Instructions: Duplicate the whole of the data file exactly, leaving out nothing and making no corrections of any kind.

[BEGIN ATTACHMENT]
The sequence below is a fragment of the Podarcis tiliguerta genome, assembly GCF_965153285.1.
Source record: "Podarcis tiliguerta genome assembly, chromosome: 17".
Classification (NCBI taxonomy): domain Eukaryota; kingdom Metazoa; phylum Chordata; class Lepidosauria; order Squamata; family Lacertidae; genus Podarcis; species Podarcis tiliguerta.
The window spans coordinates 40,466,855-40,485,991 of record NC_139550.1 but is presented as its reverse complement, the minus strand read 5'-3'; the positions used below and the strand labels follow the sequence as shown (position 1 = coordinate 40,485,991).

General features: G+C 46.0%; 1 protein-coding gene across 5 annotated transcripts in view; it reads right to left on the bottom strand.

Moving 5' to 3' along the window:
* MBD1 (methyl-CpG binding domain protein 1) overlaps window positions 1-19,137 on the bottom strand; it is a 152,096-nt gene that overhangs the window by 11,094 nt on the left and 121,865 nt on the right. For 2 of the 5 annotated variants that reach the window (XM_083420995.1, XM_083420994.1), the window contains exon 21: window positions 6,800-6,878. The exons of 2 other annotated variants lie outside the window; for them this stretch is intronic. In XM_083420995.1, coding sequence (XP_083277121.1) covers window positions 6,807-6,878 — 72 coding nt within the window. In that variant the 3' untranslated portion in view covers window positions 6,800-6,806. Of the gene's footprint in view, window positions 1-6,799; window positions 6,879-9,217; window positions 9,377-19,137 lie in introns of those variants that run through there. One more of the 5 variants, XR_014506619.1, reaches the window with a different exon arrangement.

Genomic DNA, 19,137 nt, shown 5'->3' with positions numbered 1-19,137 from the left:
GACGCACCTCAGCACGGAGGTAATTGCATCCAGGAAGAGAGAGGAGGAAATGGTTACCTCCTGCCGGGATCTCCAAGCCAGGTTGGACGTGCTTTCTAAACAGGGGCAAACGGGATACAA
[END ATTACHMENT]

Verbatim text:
The sequence below is a fragment of the Podarcis tiliguerta genome, assembly GCF_965153285.1.
Source record: "Podarcis tiliguerta genome assembly, chromosome: 17".
Classification (NCBI taxonomy): domain Eukaryota; kingdom Metazoa; phylum Chordata; class Lepidosauria; order Squamata; family Lacertidae; genus Podarcis; species Podarcis tiliguerta.
The window spans coordinates 40,466,855-40,485,991 of record NC_139550.1 but is presented as its reverse complement, the minus strand read 5'-3'; the positions used below and the strand labels follow the sequence as shown (position 1 = coordinate 40,485,991).

General features: G+C 46.0%; 1 protein-coding gene across 5 annotated transcripts in view; it reads right to left on the bottom strand.

Moving 5' to 3' along the window:
* MBD1 (methyl-CpG binding domain protein 1) overlaps window positions 1-19,137 on the bottom strand; it is a 152,096-nt gene that overhangs the window by 11,094 nt on the left and 121,865 nt on the right. For 2 of the 5 annotated variants that reach the window (XM_083420995.1, XM_083420994.1), the window contains exon 21: window positions 6,800-6,878. The exons of 2 other annotated variants lie outside the window; for them this stretch is intronic. In XM_083420995.1, coding sequence (XP_083277121.1) covers window positions 6,807-6,878 — 72 coding nt within the window. In that variant the 3' untranslated portion in view covers window positions 6,800-6,806. Of the gene's footprint in view, window positions 1-6,799; window positions 6,879-9,217; window positions 9,377-19,137 lie in introns of those variants that run through there. One more of the 5 variants, XR_014506619.1, reaches the window with a different exon arrangement.

Genomic DNA, 19,137 nt, shown 5'->3' with positions numbered 1-19,137 from the left:
GACGCACCTCAGCACGGAGGTAATTGCATCCAGGAAGAGAGAGGAGGAAATGGTTACCTCCTGCCGGGATCTCCAAGCCAGGTTGGACGTGCTTTCTAAACAGGGGCAAACGGGATACAA